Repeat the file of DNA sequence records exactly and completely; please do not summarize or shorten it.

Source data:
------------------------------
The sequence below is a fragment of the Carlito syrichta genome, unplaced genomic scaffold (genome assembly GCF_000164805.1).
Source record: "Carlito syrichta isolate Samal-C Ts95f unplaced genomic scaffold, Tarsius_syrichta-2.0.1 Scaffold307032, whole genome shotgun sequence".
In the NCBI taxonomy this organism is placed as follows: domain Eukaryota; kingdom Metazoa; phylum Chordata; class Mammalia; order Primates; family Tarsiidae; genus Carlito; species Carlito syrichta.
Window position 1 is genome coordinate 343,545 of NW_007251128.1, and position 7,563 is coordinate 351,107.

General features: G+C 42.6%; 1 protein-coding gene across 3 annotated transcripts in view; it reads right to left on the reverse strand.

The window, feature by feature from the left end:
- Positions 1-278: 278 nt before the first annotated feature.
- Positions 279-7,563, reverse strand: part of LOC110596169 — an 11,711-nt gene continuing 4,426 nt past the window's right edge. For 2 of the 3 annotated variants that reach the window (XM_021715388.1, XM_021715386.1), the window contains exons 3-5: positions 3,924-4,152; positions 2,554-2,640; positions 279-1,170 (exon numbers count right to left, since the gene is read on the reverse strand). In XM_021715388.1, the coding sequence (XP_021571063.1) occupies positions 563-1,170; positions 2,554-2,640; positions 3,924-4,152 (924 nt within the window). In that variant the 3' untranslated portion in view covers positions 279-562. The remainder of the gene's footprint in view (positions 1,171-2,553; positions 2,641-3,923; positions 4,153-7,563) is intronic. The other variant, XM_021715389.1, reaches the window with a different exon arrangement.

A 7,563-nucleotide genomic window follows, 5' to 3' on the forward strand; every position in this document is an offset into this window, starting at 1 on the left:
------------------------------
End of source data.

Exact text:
The sequence below is a fragment of the Carlito syrichta genome, unplaced genomic scaffold (genome assembly GCF_000164805.1).
Source record: "Carlito syrichta isolate Samal-C Ts95f unplaced genomic scaffold, Tarsius_syrichta-2.0.1 Scaffold307032, whole genome shotgun sequence".
In the NCBI taxonomy this organism is placed as follows: domain Eukaryota; kingdom Metazoa; phylum Chordata; class Mammalia; order Primates; family Tarsiidae; genus Carlito; species Carlito syrichta.
Window position 1 is genome coordinate 343,545 of NW_007251128.1, and position 7,563 is coordinate 351,107.

General features: G+C 42.6%; 1 protein-coding gene across 3 annotated transcripts in view; it reads right to left on the reverse strand.

The window, feature by feature from the left end:
- Positions 1-278: 278 nt before the first annotated feature.
- Positions 279-7,563, reverse strand: part of LOC110596169 — an 11,711-nt gene continuing 4,426 nt past the window's right edge. For 2 of the 3 annotated variants that reach the window (XM_021715388.1, XM_021715386.1), the window contains exons 3-5: positions 3,924-4,152; positions 2,554-2,640; positions 279-1,170 (exon numbers count right to left, since the gene is read on the reverse strand). In XM_021715388.1, the coding sequence (XP_021571063.1) occupies positions 563-1,170; positions 2,554-2,640; positions 3,924-4,152 (924 nt within the window). In that variant the 3' untranslated portion in view covers positions 279-562. The remainder of the gene's footprint in view (positions 1,171-2,553; positions 2,641-3,923; positions 4,153-7,563) is intronic. The other variant, XM_021715389.1, reaches the window with a different exon arrangement.

A 7,563-nucleotide genomic window follows, 5' to 3' on the forward strand; every position in this document is an offset into this window, starting at 1 on the left: